The Leader - Spring 2017

Page 15



s I write this, I am 35,000 feet in the air, returning home from the 2016 Wilderness Risk Management Conference (WRMC). As with any conference, I feel a mix of elation and exhaustion. I’m excited to get back to work and to start implementing some of the things that I learned while in Salt Lake City, Utah. I’m also really tired and looking forward to a couple of days off. I’ve just spent the last four days thinking about and talking about all of the things that can go wrong when you spend time outside. Of course, we also discussed the joys of getting outside and the myriad benefits of land-based programming. It’s important to keep sight of these when discussing risk management. In addition to the keynote and a pre-conference workshop on risk management training, I attended eight workshops over two days that explored a range of subjects, from risk assessment to staff training to incident reporting to diversity and inclusion. For all of the variety, there were common themes and messages. I have identified four that really stood out for me:

1. Risk assessment and planning are complex processes, but risk management plans should be simple. A month-long mountaineering program will involve a variety of different hazards, including rock fall and river crossings. These environmental factors intersect with human factors, such as health, behavior and decision-making, as well as equipment to create an ever changing potential for illness or injury (the standard definition of risk). To navigate this complex set of hazards and keep their participants safe, program leaders need a plan that is easy to access and execute.

2. There is more to risk management than having a plan. A risk management plan is only as good as the people who implement it. It requires administrators and on-the-land leaders who are committed to its use. It provides well-trained and competent staff with guidance as they make decisions in the field. The best risk managers work in organizations that hire competent staff, invest in the appropriate training, provide the necessary supports to make good decisions and encourage open dialogue around incidents and near misses, so that improvements can be made.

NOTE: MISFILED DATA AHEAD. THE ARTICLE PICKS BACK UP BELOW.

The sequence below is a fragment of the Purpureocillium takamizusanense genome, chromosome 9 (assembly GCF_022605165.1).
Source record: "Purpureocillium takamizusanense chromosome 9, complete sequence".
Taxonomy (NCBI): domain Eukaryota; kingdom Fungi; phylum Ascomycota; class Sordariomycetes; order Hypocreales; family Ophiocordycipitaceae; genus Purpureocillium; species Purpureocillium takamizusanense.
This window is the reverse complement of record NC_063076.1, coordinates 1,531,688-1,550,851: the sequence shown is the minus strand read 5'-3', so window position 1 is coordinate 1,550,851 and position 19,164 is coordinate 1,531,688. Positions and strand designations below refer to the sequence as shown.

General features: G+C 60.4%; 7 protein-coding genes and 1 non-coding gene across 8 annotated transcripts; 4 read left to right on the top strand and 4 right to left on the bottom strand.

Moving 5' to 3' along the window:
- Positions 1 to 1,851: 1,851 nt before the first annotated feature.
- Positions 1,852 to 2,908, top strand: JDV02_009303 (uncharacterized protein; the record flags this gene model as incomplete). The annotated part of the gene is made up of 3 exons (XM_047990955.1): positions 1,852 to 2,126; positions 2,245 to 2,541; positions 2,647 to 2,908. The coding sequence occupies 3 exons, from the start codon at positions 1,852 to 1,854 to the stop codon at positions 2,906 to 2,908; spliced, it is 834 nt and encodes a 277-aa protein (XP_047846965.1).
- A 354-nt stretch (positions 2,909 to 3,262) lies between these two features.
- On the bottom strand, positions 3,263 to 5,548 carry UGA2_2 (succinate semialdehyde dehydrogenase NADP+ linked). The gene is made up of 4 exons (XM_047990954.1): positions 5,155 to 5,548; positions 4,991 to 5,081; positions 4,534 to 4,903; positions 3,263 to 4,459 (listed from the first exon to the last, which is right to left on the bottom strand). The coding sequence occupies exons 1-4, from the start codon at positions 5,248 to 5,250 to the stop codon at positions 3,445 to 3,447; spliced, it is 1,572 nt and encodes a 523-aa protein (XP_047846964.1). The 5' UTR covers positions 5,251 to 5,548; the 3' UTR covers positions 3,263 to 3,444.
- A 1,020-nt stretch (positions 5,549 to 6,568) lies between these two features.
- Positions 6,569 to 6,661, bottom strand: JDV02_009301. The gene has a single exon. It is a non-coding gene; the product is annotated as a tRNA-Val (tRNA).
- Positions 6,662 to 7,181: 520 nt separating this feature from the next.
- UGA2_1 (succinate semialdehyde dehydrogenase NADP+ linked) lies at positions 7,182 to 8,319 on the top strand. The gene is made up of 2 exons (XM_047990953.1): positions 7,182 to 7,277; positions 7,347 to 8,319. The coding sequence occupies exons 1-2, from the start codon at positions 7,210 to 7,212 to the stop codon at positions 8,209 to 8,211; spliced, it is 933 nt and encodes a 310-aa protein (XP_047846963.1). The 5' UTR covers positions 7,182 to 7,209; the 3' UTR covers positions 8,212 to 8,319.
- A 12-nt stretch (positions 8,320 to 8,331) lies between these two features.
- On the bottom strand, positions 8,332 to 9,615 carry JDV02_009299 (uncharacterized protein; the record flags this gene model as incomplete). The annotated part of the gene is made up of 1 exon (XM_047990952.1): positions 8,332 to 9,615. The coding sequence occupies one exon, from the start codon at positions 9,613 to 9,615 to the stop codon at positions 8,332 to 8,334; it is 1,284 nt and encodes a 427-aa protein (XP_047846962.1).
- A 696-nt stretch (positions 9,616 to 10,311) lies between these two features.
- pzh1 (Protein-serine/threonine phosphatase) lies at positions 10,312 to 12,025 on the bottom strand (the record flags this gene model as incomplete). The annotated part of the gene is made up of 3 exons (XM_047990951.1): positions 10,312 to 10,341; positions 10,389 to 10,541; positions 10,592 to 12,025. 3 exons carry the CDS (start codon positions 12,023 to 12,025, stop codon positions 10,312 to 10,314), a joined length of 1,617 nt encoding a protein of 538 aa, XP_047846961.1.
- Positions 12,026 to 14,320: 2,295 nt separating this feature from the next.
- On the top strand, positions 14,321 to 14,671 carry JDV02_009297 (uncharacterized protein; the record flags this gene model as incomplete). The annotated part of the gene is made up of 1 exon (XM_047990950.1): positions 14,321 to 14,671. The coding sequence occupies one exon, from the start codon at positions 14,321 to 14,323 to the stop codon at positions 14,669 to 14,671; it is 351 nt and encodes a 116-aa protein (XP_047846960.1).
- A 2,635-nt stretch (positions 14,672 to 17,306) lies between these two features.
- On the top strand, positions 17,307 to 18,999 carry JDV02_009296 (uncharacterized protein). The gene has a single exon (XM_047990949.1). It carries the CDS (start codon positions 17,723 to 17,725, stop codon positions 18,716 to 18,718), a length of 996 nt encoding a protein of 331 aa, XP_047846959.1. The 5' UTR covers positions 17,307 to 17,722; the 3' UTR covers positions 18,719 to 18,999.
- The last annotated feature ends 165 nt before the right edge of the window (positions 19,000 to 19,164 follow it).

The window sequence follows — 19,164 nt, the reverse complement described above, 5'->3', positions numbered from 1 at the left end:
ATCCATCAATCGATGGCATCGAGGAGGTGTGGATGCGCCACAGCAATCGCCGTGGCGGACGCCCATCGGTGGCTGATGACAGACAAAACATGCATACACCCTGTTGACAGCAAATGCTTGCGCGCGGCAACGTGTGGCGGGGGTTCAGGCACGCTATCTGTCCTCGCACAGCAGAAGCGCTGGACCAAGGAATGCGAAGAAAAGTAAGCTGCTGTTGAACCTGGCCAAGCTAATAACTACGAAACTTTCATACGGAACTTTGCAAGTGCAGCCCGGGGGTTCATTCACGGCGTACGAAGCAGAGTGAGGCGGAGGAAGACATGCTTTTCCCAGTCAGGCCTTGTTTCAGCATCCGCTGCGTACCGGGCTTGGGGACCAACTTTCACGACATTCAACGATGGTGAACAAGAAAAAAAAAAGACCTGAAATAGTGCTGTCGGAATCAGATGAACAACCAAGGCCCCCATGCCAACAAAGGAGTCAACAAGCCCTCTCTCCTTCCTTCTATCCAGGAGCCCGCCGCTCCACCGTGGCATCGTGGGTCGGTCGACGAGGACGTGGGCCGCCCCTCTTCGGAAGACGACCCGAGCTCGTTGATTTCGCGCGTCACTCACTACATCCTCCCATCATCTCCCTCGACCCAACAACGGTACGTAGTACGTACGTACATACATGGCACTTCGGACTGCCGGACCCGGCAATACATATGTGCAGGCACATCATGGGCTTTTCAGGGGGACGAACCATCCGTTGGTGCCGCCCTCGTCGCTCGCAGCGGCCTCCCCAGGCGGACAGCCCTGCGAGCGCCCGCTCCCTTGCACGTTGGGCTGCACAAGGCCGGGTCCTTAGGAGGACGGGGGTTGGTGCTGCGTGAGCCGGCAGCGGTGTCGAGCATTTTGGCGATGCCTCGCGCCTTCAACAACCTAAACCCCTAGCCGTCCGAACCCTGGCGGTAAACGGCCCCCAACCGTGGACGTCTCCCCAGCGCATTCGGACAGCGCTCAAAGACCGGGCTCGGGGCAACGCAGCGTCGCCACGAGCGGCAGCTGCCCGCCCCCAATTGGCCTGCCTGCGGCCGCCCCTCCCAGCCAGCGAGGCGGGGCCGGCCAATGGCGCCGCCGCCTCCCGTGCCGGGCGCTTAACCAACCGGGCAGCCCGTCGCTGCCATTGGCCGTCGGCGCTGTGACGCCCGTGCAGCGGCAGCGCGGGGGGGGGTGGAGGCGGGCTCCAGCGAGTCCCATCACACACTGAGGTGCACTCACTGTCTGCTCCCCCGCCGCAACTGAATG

3. Risk management plans need to consider emotional, social and mental risks, as well as physical ones. Attending to physical risks such as weather and terrain is not enough. We also need to think about the mental, emotional and social hazards that face participants, from racism to mental illness to homophobia and transphobia. How is your program working to meet the needs of participants from diverse backgrounds? Do you have inclusion statements? Do your staff receive mental health first aid and cultural competency training? If we want land-based

Attendees socializing at the 2016 WRMC in Salt Lake City, Utah. Jared Steinman

programs to be physically safe, they also need to be emotionally safe.

4. Risk management plans are living documents. Risk management is a journey, not a destination. Trip debriefs, incident and near-miss reports, and more informal feedback from staff and participants will help you to keep the plan current and effective.

Jess Dunkin Jess works as the On the Land Programs Consultant at the NWT Recreation and Parks Association. She enjoys paddling, cycling, skiing and hiking.

Left: Two attendees reading the program for the 2016 WRMC in Salt Lake City, Utah. Jared Steinman


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